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Cutis. 1981 Mar;27(3):321-3, 326-7.

Venereal disease prevention.


Outlining his interest and work in the prevention of VD, especially gonorrhea and syphilis, the author addresses the questions of prophylaxis and contraceptives, together with their technological advances, and ties these two concepts into the complex fabric of human behavior, history of available therapy in both world wars as well as the economic, social, moral and national concepts of what constitutes proper emphasis: prevention or cure. Thus, the absence of therapeutic modalities spurred the United States Armed Services to utilize Credé's solution for urethral irrigation and locally applied calomel ointment for prophylactic purposes in World War I but abandoned this mode when cheap penicillin therapy became available after World War II. Similarly, the utilization of combined prophylactic and contraceptive methods for women has to await the overcoming of societal and parental resistance. Particularly where teenagers are concerned the importance of combined modalities is stressed.


During World Wars 1 and 2, the leading single cause of absence from duty in the armed services was VD (venereal diseases). The discovery of penicillin however, made it possible to cure VD in a short time, and many in the medical community believed that it was much cheaper to treat the disease than to prevent it. There was little interest then in the prevention of VD, including prophylaxis, even though the effectiveness of prophylaxis in managing VD was demonstrated during the 2 world wars when major reductions in risk of VD infections through the use of prophylaxis were achieved. As rates of penicillin-resistant gonorrhea, and other problems such as infection and infertility increase, however, the medical community will certainly be concerned with promoting types of self-protection behavior, such as the use of condom and vaginal contraceptives, and changed patterns of sexual behavior. Various clinical trials show that vaginal contraceptives have varying degrees of spermicidal and bactericidal effectiveness against the spectrum of organisms causing STD (sexually transmissible diseases). VD control programs experience various problems with respect to contraception, prophylaxis, and other elements of behavior required to maintain health. Patient motivation is critical because without it, effective methods are essentially worthless. Motivating youths to have responsible self-protective prophylactic behavior such as use of condom/vaginal contraceptives would reduce risk of unplanned pregnancy and STD transmission. The use of the contraceptive-prophylactic approach in a VD control and family planning program appears to offer great potential for the patient.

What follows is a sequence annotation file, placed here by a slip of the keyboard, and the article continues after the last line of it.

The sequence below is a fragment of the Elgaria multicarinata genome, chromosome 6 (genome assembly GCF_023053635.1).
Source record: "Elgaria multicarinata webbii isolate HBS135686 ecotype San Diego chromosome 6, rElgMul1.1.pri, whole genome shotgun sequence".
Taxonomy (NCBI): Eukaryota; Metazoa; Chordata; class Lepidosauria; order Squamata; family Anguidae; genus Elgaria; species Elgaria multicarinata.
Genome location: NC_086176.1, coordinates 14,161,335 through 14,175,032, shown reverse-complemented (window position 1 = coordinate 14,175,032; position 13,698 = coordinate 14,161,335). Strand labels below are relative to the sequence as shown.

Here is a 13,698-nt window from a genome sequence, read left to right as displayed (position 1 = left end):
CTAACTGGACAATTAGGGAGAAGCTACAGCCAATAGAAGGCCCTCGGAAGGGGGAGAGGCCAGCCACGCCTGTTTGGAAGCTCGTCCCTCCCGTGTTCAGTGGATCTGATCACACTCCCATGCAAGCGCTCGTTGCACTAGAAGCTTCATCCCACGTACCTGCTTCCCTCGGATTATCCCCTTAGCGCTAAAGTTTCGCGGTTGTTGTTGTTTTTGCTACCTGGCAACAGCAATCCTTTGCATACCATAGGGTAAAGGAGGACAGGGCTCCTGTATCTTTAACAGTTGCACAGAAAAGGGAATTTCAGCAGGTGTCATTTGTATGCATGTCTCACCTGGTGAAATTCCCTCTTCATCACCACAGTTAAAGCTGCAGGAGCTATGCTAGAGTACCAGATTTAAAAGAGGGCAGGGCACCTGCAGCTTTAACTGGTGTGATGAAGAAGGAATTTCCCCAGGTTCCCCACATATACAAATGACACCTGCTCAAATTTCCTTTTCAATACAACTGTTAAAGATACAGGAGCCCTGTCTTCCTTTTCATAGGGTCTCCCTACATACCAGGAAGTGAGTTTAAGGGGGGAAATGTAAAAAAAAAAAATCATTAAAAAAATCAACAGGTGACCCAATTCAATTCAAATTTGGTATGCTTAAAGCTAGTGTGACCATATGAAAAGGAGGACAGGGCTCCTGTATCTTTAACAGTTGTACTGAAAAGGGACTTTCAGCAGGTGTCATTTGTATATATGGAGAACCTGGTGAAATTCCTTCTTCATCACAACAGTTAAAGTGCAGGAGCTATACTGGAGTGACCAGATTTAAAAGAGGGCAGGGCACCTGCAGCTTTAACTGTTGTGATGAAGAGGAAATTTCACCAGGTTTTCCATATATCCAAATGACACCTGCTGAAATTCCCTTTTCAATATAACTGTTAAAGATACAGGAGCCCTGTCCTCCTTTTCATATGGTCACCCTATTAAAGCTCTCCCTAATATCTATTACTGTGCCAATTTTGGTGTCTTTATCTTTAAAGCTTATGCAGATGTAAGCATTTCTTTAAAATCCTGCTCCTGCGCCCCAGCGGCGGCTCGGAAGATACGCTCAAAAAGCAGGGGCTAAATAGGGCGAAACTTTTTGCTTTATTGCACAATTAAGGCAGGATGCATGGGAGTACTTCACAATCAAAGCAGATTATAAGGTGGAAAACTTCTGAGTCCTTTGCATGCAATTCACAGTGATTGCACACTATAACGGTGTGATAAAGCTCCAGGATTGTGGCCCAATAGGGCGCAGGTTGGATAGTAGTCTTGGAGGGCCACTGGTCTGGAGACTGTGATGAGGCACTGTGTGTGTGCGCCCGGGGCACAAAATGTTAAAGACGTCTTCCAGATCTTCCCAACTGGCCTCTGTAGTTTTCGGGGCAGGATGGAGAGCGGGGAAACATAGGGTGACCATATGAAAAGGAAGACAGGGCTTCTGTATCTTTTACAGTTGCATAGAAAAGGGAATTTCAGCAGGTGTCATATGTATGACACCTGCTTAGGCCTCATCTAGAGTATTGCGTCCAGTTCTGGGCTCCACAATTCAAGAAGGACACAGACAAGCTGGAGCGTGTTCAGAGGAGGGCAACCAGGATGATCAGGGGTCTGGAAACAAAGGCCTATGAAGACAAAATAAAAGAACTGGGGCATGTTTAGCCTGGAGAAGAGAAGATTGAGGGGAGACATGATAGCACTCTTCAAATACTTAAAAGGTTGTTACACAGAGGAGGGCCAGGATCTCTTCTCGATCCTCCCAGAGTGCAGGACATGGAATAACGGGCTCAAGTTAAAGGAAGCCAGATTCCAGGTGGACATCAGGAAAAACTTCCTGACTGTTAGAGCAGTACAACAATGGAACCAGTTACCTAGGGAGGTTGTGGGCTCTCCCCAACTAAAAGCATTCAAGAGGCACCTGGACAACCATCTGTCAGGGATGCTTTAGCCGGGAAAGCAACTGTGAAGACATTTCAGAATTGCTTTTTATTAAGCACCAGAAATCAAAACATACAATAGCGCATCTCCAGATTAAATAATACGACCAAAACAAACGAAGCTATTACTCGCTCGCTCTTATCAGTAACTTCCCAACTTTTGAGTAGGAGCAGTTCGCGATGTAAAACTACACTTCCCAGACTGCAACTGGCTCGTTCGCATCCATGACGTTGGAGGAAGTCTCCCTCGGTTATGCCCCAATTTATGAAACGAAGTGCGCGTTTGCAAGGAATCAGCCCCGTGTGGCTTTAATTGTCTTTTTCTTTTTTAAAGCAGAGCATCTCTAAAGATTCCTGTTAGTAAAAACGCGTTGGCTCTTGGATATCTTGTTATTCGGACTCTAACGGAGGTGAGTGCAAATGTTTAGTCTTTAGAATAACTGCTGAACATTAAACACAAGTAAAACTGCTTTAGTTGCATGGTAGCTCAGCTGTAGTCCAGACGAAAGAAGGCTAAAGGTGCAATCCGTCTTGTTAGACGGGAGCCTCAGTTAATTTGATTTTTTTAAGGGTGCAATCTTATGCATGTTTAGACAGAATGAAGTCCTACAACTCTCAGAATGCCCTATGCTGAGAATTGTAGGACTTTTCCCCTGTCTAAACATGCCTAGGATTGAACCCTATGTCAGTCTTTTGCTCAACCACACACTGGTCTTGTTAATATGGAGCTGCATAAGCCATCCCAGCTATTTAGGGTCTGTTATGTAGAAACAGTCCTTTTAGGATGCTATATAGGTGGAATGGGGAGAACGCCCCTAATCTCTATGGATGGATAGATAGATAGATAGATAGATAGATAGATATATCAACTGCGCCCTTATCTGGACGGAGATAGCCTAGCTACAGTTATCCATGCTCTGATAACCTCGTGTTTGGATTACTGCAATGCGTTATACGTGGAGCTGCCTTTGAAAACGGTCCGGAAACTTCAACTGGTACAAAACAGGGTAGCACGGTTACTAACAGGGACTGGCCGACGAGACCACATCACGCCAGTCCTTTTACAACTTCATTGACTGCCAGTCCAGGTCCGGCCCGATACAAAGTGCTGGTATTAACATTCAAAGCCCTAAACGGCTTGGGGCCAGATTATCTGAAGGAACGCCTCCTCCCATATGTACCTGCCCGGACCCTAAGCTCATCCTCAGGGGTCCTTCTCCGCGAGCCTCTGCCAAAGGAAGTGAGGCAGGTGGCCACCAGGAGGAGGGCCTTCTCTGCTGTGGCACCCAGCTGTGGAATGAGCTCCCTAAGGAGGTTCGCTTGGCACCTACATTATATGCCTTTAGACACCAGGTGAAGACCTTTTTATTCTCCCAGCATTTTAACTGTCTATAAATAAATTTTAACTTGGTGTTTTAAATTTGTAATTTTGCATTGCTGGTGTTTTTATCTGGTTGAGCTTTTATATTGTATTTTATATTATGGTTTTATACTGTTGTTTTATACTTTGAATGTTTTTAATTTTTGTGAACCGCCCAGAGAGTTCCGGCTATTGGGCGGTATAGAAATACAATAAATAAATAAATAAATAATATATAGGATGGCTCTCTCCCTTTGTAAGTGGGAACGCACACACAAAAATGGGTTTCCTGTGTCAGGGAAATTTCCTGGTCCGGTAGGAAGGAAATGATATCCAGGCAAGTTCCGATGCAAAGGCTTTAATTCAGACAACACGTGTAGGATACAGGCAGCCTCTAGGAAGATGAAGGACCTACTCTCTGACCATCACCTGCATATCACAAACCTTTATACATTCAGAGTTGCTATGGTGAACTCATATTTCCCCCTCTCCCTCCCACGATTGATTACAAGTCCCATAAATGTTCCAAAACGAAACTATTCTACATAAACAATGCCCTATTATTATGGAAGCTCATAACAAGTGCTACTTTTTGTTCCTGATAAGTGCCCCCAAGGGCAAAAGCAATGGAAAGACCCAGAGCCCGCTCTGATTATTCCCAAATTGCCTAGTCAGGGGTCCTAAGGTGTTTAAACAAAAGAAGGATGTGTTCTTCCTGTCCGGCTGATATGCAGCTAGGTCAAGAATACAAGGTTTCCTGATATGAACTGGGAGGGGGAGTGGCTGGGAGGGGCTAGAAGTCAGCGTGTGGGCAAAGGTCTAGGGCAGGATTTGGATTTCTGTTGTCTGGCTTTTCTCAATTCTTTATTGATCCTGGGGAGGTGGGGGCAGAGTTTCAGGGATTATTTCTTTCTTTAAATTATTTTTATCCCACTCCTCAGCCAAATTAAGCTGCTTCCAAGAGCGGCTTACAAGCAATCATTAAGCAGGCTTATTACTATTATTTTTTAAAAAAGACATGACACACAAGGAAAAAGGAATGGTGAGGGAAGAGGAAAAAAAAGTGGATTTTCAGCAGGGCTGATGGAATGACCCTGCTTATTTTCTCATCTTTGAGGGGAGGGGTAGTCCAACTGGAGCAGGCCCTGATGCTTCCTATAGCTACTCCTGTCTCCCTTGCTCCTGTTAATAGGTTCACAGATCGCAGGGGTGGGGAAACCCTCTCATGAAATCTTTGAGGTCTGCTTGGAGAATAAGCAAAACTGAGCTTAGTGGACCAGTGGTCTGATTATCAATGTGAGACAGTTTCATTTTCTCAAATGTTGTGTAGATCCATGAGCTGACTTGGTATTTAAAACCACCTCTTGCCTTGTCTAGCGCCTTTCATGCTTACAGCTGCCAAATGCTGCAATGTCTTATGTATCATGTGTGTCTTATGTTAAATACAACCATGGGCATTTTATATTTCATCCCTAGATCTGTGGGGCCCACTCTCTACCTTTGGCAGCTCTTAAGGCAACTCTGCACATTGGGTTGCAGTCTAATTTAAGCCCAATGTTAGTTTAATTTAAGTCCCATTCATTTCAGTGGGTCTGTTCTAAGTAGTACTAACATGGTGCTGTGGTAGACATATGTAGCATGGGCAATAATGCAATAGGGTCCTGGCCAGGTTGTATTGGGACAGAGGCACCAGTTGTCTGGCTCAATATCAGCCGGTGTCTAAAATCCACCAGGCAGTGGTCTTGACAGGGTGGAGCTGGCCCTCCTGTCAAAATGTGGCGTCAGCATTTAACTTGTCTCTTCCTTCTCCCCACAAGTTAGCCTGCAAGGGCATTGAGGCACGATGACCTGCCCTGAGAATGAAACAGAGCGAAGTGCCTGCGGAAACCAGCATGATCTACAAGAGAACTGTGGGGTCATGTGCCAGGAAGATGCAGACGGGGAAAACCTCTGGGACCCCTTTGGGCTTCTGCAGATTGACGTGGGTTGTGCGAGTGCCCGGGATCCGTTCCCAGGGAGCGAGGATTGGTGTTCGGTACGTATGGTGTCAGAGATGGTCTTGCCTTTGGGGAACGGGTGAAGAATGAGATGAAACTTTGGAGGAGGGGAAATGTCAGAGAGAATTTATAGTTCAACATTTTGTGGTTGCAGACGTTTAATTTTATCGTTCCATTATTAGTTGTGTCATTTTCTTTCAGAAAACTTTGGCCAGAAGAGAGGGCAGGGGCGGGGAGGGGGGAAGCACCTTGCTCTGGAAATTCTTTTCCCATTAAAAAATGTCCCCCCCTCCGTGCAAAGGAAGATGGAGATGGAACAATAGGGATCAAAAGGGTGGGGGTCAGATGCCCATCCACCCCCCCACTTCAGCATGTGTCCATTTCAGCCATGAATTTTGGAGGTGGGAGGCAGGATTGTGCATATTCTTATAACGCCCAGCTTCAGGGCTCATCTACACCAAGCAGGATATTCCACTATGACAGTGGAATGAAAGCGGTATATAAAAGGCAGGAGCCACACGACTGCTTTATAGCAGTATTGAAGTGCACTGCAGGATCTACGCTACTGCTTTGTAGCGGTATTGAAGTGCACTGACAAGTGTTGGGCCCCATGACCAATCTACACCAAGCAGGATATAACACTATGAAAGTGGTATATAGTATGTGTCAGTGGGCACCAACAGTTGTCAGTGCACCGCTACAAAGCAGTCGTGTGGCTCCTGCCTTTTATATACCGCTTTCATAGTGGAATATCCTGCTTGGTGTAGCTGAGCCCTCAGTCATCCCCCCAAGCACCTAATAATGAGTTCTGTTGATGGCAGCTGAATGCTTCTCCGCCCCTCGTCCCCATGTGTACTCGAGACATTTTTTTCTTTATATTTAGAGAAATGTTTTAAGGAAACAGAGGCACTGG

[Indexed for MEDLINE]

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